|Wedegaertner, Tom - COTTON INC|
Submitted to: National Cotton Council Beltwide Cotton Conference
Publication Type: Abstract Only
Publication Acceptance Date: January 8, 2008
Publication Date: January 11, 2008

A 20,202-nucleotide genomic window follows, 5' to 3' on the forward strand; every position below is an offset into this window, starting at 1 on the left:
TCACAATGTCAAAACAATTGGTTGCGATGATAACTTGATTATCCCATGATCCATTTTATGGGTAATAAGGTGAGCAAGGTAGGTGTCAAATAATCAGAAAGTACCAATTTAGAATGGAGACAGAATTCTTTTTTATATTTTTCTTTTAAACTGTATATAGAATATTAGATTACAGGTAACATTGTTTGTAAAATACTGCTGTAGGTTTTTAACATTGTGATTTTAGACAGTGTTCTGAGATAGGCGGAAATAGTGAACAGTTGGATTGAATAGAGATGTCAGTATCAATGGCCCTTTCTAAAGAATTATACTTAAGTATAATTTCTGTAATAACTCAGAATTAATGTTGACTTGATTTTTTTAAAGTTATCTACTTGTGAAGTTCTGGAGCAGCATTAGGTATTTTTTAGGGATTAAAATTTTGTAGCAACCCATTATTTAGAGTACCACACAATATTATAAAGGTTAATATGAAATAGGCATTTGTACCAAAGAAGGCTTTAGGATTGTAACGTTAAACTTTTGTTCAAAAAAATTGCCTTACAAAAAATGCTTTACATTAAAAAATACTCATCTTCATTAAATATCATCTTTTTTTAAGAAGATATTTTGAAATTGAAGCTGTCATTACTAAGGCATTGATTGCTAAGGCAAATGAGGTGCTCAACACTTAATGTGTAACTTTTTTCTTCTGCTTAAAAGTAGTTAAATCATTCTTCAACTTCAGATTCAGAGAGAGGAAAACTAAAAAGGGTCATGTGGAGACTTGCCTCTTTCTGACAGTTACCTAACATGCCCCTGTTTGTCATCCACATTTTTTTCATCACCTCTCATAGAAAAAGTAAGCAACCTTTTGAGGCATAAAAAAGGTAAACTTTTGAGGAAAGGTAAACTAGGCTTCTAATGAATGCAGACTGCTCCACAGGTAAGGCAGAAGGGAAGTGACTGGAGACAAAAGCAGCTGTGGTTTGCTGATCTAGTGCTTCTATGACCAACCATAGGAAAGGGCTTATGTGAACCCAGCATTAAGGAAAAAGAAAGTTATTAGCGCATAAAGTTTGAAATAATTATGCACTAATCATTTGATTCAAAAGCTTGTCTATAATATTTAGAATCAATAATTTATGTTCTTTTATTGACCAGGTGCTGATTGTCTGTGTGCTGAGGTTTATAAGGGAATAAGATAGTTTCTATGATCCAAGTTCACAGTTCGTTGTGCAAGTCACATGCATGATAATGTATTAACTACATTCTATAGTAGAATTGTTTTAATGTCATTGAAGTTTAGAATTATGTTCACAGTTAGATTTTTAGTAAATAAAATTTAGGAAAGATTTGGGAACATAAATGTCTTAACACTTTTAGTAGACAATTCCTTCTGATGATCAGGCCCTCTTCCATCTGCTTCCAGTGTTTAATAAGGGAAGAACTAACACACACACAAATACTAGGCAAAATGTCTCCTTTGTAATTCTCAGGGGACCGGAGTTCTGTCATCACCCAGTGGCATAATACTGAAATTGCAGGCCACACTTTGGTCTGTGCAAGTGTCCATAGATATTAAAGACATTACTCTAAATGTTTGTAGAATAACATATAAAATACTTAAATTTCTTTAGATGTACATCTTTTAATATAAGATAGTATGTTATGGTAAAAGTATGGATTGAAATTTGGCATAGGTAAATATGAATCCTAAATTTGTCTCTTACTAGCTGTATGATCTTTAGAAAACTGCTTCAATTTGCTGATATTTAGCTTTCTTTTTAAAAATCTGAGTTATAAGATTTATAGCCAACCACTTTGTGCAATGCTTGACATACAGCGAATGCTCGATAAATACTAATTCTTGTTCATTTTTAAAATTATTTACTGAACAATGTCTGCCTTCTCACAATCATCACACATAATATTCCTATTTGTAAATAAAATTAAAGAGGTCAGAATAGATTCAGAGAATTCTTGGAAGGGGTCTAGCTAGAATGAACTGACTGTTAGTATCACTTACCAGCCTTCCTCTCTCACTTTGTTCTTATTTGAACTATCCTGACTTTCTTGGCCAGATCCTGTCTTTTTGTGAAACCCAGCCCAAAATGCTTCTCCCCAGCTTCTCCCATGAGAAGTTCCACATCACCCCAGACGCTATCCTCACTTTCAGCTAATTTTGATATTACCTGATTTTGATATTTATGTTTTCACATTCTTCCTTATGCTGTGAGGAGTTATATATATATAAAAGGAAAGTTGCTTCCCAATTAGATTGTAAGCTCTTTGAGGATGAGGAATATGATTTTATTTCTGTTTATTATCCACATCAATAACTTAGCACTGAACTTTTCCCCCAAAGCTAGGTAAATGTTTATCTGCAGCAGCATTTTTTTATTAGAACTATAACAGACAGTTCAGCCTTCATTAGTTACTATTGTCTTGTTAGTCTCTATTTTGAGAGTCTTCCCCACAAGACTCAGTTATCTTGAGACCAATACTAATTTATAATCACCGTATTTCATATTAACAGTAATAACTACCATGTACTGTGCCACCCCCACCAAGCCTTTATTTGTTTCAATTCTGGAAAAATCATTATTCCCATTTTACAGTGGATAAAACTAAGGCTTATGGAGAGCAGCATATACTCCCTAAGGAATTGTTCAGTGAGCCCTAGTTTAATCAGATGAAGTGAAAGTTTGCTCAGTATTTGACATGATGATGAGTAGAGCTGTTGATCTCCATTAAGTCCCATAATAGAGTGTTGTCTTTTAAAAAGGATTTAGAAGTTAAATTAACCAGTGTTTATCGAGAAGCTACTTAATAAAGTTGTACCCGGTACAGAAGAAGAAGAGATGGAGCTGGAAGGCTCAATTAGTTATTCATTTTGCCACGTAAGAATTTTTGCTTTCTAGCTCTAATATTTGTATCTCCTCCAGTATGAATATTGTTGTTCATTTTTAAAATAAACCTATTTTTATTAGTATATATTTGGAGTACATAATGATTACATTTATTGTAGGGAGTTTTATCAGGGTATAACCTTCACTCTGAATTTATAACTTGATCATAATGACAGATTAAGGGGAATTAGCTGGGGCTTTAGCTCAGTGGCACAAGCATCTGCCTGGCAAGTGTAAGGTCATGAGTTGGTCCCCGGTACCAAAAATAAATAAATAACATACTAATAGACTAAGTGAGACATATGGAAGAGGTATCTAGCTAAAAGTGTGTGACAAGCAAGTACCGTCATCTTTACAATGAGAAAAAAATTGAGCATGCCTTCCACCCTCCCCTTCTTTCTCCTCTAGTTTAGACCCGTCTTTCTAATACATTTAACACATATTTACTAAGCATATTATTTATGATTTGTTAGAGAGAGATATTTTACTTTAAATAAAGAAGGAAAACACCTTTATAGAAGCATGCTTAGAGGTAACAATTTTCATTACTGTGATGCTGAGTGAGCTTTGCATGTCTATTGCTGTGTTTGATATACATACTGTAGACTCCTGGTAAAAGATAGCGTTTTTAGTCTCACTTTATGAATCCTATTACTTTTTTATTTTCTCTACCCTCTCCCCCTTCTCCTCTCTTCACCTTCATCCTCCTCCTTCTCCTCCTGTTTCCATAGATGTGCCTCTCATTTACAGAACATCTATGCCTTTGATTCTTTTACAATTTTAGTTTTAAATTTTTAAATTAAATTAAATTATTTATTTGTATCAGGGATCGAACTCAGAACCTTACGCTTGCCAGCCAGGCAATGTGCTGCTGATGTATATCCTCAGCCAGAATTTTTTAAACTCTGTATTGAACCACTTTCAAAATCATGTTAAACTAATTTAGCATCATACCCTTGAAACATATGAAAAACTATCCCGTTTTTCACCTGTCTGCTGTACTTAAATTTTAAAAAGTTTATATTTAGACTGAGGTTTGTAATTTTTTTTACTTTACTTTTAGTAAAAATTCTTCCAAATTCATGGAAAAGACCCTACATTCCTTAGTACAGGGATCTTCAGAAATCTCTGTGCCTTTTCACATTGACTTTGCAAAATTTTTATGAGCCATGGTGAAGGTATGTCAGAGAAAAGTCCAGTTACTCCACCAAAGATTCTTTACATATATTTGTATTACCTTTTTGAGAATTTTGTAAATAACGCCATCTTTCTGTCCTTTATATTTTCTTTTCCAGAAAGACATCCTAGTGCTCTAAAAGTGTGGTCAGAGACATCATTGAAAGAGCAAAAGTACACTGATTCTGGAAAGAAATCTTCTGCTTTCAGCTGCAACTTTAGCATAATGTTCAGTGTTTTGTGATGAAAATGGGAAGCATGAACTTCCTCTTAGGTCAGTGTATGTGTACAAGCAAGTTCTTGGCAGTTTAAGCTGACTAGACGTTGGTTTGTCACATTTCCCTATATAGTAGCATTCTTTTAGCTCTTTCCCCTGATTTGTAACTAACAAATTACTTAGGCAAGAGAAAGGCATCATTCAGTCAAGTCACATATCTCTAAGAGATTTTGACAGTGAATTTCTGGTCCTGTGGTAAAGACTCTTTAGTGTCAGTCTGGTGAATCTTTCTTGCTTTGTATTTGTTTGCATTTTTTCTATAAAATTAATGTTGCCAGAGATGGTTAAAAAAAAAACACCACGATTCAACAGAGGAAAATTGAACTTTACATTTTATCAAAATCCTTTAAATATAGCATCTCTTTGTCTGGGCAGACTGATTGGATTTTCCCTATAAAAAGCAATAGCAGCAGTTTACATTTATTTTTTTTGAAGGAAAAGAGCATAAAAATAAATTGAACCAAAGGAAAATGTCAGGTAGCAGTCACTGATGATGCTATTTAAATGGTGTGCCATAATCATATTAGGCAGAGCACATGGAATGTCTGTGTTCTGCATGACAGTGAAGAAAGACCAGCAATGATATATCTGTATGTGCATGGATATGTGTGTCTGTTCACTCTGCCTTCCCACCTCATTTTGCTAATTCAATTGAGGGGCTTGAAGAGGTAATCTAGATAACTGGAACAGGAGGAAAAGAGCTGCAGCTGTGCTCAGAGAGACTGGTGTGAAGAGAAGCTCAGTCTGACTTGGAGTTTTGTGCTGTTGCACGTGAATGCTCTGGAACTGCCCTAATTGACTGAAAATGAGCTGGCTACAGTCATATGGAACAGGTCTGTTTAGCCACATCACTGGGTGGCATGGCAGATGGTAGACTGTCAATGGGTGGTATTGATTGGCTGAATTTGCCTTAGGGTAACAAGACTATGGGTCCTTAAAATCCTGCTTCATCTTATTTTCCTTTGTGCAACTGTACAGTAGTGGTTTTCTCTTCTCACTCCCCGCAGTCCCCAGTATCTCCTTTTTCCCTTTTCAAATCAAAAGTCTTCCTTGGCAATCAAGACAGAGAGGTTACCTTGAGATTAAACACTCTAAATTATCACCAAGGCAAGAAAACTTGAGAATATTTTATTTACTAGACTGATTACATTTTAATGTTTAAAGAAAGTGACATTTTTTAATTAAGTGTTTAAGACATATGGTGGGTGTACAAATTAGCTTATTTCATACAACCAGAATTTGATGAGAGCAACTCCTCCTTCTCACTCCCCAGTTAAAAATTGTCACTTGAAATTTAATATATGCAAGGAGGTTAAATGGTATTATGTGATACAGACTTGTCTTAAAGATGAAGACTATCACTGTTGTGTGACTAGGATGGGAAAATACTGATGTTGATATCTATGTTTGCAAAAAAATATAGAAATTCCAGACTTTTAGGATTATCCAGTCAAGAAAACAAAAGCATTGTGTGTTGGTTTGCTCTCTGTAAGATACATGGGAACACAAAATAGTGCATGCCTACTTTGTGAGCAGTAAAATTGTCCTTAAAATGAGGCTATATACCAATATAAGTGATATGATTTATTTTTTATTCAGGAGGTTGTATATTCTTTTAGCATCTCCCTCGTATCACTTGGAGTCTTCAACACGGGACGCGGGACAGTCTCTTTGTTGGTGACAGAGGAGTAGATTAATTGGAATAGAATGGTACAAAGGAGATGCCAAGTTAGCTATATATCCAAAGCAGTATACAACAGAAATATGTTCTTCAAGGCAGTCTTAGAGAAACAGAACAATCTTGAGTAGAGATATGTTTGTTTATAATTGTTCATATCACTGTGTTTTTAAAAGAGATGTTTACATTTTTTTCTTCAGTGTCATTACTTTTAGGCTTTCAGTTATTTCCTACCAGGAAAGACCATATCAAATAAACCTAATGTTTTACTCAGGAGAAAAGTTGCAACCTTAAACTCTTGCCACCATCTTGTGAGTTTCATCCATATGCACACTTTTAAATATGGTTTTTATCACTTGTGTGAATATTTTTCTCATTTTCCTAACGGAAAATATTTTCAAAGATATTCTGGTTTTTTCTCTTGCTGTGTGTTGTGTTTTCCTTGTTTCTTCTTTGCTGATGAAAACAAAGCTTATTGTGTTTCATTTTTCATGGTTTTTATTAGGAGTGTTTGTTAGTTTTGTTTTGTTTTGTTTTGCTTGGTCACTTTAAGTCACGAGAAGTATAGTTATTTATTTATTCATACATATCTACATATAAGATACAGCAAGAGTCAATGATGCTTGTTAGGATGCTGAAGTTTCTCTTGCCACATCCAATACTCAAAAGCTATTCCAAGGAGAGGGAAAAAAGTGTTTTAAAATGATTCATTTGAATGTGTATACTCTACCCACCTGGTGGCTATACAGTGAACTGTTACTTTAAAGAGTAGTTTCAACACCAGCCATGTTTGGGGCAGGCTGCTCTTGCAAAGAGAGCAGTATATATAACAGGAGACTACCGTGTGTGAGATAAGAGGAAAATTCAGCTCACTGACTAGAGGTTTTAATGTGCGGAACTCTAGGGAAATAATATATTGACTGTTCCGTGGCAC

Citation: Mcmichael, B.L., Burke, J.J., Wedegaertner, T.C. 2008. The impact of seed treatment on early crop development and yield. Beltwide Cotton Conference. Nashville, Tennessee. January 8-11, 2008. Technical Abstract: The successful establishment of cotton (Gossypium hirsutum L.) seedlings is critical for early crop development and productivity. Past research has shown that an application of the plant growth regulator, ethylene, to seed or seedlings can improve root development, increase hypocotyl diameters and yield. Therefore a study was conducted to determine the impact of seed treatments of various concentrations of ethephon ( an ethylene precursor) on seedling emergence and to evaluate morphological changes in field grown seedlings as a result of a spray application of ethephon. Small containers were filled with soil and cottonseed (cv. Fibermax 960) was dipped in ethephon solutions ranging from 3.8 to .00375molar for 10 seconds before planting in the containers. Seedlings were allowed to grow for 10 days after which the soil was washed from the roots and root lengths and root dry weights were measured. Seed of the same variety was dipped in 0.03 molar ethephon prior to planting in the field where emergence, stem diameters and yields were measured. The laboratory results showed that an ethephon concentration of 0.03 molar yielded the highest seedling lateral root length compared to a control where seed were dipped in water for 10mseconds. When seed were treated with 0.03 molar ethephon and planted in the field, there was a reduction in the rate of emergence in the ethephon treated seed but the stem diameters of the seedlings were higher in the ethephon treated plants. There was a decrease however, in the estimated yields of the ethephon treated plants. Since the stem diameters of the ethephon treated seedlings were significantly higher, further work to determine the impact of the increase in diameters on the ability of the seedlings to withstand wind and sand abrasion with minimal damage.